Novice lifters tend to hop from program to program, always excited by the prospect of a new style of training and the progress it can bring. The problems with this are well-documented, and any experienced lifter will tell you that the best thing a new lifter can do is pick a proven program like 5thSet and stick with it for a while, grinding away slowly and developing a foundation.
Elite and advanced lifters sometimes have the opposite problem, however. Elite lifters know how they got where they are. They know the techniques and the training methods that built them. This can make it a very real challenge to trust changes in your training style. If you built a 2200-pound raw total, how likely would you be to abandon the style of training that got you there? Wouldn't it be difficult to trust your new programming?
This week's Table Talk with JP Carroll and Swede Burns focuses on this exact topic. They answer the following question, addressed to JP:
"Was it difficult to trust the process leading up to your most recent accomplishment at the Arnold where you destroyed everyone?"
JP's answer, in one word: absolutely. JP had never trained with lower percentages with volume like that, and it was hard to see how it would correlate to strength on meet day. But as he progressed through the training cycle, not only did he stay healthier but he also simply felt better. He says that although the lower percentages mess with your head at first, once you start to get used to it, you begin to see the benefits and really enjoy it.
To this point, Swede shares a conversation he and JP had soon after JP started training with 5thSet, during the first peak. JP had just taken a max and still felt great after the lift, full of energy. The reason for this, Swede explains, is the difference between lifting over 90% every week and doing 75% or 80% for 15 to 20 lifts. This difference in volume and intensity during the course of a peaking cycle has a dramatic impact on both physical health and general feeling of well-being.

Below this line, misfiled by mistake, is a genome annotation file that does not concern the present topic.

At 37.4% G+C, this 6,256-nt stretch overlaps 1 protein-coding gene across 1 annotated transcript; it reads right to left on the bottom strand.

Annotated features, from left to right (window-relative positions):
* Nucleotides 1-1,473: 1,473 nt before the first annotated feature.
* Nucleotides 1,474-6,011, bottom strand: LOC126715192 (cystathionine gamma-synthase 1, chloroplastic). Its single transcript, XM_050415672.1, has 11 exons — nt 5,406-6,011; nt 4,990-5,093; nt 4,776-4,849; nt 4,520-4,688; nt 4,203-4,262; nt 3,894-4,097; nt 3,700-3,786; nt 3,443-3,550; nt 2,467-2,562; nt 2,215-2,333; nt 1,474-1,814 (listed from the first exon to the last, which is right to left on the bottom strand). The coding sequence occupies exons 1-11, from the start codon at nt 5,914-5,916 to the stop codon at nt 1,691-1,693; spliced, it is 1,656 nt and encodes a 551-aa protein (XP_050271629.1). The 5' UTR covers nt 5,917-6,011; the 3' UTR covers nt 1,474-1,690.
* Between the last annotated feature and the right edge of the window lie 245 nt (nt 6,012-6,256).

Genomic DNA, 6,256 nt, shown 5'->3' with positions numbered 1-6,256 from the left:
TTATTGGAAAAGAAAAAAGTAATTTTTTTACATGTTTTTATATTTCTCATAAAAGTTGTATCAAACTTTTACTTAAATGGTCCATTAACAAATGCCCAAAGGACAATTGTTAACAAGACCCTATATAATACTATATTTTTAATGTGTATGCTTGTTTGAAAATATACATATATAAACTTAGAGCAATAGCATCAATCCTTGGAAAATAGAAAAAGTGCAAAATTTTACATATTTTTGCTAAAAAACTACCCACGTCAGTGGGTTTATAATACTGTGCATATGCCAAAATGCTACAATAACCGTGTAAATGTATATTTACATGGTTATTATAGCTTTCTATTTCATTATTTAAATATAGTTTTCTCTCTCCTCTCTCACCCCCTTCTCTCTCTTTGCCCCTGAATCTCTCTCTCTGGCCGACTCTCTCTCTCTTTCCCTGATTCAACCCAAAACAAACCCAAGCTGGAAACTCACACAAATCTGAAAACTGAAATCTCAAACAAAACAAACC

Two other important factors are the moral effect that fatigue can have on performance and the risk factor for injury. For instance, even if you can perform well and lift heavy at any time—and thus do so frequently—connective tissue recovers at a much slower rate than muscle tissue. You have to find a way to mitigate that risk factor if you want to stay healthy and keep improving. Otherwise, you end up with injuries like the common biceps tears, pecs tears, or blown knees you find at a meet. After peaking and going through a deload, you should be ready on meet day. If your functional state is still disrupted by the time you're ready for the platform after a deload, something is wrong with your training.